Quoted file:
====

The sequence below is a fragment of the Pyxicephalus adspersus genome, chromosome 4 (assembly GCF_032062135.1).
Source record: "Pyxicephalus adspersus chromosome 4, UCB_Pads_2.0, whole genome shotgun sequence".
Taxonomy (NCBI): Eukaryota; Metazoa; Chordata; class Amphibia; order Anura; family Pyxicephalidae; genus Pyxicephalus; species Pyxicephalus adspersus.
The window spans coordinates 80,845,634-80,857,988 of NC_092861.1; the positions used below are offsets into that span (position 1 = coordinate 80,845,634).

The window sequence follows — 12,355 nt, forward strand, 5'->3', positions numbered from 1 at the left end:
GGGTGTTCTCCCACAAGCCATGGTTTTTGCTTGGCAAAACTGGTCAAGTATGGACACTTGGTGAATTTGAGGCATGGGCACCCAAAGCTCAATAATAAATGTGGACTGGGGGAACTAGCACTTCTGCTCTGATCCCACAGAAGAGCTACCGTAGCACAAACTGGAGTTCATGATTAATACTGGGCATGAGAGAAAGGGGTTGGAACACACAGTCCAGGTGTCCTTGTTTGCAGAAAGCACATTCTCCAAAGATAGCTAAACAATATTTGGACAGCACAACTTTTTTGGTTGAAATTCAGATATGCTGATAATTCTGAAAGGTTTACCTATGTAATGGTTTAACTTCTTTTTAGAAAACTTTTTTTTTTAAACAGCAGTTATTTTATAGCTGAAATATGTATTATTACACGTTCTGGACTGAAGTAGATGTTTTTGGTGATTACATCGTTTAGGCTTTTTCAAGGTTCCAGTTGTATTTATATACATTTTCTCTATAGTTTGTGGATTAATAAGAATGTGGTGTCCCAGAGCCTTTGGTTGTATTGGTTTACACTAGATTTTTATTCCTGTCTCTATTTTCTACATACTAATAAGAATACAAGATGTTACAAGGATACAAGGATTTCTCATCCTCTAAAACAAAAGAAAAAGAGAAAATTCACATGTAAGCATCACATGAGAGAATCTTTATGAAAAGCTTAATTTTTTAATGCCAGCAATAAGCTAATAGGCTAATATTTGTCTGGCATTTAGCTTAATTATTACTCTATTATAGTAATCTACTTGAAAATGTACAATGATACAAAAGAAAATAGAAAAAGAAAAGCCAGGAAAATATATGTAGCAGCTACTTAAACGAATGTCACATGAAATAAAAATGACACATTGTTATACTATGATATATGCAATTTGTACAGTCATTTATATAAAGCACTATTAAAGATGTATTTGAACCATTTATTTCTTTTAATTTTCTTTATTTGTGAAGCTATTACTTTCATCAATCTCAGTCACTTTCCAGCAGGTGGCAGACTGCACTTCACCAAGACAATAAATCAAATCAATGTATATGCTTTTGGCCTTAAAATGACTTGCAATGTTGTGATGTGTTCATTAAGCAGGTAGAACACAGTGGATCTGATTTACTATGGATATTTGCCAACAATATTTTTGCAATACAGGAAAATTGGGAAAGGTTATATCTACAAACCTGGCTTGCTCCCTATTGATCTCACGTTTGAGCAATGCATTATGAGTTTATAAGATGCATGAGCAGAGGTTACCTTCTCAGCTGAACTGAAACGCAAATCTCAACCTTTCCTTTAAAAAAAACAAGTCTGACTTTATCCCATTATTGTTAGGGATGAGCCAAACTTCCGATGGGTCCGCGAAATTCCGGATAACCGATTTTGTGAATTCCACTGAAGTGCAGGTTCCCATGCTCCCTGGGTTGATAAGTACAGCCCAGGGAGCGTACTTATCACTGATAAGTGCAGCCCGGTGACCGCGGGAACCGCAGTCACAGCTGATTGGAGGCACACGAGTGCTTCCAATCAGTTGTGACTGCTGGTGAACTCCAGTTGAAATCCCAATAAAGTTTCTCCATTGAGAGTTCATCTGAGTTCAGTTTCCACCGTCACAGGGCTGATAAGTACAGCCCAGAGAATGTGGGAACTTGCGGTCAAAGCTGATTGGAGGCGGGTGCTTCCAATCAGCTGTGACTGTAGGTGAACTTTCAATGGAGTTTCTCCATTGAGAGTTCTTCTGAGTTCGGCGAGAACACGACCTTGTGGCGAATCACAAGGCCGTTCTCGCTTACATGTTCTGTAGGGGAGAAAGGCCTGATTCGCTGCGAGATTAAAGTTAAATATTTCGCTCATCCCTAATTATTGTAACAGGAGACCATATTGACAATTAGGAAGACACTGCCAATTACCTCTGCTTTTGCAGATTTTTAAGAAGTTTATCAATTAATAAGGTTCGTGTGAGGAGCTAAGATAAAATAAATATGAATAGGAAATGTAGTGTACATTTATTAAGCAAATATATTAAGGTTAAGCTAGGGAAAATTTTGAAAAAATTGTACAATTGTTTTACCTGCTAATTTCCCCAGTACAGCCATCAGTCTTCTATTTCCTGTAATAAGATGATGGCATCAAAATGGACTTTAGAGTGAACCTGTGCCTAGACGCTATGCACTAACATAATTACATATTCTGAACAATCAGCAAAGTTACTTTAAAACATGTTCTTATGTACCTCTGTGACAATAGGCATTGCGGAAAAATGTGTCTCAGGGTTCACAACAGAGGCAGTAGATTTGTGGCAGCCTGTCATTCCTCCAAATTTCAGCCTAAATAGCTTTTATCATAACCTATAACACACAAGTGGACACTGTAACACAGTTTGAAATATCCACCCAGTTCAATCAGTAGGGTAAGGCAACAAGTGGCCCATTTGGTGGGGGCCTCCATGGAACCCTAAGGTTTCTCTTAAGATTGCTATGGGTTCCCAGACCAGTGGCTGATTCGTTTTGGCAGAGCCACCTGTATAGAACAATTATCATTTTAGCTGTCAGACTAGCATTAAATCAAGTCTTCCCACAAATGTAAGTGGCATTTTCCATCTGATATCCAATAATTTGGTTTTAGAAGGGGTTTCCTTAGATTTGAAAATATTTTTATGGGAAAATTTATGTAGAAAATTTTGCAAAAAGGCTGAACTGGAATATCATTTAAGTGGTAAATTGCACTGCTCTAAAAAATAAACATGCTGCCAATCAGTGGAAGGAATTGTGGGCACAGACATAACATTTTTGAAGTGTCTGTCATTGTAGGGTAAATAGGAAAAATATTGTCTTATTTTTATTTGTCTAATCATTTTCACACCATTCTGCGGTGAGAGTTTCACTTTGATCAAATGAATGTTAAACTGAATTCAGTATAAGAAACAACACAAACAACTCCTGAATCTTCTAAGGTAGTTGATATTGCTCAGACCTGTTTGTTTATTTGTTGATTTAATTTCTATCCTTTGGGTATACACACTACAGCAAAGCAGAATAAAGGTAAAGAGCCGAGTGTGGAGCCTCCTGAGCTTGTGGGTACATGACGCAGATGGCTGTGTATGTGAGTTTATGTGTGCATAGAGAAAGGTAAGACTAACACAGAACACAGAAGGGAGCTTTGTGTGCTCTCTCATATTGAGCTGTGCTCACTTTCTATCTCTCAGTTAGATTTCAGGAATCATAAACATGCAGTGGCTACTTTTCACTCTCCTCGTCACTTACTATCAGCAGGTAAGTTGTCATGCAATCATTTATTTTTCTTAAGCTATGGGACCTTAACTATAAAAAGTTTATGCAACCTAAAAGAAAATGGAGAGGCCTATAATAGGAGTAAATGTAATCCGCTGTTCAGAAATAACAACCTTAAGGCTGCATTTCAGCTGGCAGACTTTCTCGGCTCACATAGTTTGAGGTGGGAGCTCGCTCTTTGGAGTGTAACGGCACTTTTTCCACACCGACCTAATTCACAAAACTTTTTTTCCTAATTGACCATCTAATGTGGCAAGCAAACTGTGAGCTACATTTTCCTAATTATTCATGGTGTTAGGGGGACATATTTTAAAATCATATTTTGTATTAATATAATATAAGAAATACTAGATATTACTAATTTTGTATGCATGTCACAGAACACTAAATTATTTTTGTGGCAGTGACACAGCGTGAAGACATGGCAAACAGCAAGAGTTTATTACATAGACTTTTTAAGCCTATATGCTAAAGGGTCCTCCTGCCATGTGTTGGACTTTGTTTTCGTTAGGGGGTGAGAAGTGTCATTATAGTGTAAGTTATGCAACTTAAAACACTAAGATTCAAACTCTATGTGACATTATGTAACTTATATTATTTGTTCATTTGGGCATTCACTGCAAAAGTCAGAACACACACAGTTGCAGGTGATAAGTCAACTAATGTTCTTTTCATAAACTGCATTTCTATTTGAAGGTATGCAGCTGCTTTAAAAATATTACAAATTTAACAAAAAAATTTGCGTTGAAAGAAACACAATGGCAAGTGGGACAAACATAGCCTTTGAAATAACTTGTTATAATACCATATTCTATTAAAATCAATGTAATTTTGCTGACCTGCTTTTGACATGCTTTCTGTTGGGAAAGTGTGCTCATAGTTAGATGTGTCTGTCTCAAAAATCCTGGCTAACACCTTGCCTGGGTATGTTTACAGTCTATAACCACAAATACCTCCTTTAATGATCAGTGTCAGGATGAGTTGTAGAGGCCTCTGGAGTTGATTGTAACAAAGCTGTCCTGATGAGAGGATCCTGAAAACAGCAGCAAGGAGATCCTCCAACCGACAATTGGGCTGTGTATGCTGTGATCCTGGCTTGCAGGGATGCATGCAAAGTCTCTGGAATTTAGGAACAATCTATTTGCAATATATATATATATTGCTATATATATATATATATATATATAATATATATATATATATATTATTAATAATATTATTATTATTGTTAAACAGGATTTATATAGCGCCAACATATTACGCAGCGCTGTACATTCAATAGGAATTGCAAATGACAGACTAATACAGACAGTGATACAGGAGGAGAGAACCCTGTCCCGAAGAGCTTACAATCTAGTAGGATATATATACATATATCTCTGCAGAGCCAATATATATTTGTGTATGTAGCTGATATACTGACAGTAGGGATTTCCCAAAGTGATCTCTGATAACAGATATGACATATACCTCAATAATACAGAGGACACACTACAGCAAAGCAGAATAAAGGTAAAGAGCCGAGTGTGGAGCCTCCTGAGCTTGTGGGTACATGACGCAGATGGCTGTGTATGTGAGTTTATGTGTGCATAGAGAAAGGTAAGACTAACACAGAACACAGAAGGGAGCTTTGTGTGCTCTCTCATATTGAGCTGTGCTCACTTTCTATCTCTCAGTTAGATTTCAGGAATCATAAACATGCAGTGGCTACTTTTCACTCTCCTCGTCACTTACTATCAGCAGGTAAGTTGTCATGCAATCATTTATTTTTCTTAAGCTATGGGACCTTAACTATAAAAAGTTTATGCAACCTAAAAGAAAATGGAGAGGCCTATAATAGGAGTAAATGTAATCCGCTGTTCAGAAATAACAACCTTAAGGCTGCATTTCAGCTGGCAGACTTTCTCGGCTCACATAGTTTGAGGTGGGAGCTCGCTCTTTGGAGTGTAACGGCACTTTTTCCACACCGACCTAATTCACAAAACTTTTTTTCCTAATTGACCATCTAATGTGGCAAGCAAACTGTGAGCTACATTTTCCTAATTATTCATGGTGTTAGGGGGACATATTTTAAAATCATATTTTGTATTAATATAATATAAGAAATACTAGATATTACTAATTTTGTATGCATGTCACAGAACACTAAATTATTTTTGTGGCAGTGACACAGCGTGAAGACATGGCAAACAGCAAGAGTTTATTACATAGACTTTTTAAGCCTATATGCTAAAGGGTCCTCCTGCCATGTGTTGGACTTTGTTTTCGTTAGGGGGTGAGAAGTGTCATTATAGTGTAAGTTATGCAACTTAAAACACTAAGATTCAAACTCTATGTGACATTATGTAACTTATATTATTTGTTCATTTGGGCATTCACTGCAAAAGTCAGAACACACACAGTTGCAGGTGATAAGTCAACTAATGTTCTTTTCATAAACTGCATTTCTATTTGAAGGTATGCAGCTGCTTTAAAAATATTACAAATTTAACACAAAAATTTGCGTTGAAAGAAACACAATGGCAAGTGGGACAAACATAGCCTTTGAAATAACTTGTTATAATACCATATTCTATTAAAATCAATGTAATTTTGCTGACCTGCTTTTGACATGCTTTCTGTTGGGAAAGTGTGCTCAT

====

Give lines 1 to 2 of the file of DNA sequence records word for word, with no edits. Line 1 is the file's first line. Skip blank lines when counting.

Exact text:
The sequence below is a fragment of the Pyxicephalus adspersus genome, chromosome 4 (assembly GCF_032062135.1).
Source record: "Pyxicephalus adspersus chromosome 4, UCB_Pads_2.0, whole genome shotgun sequence".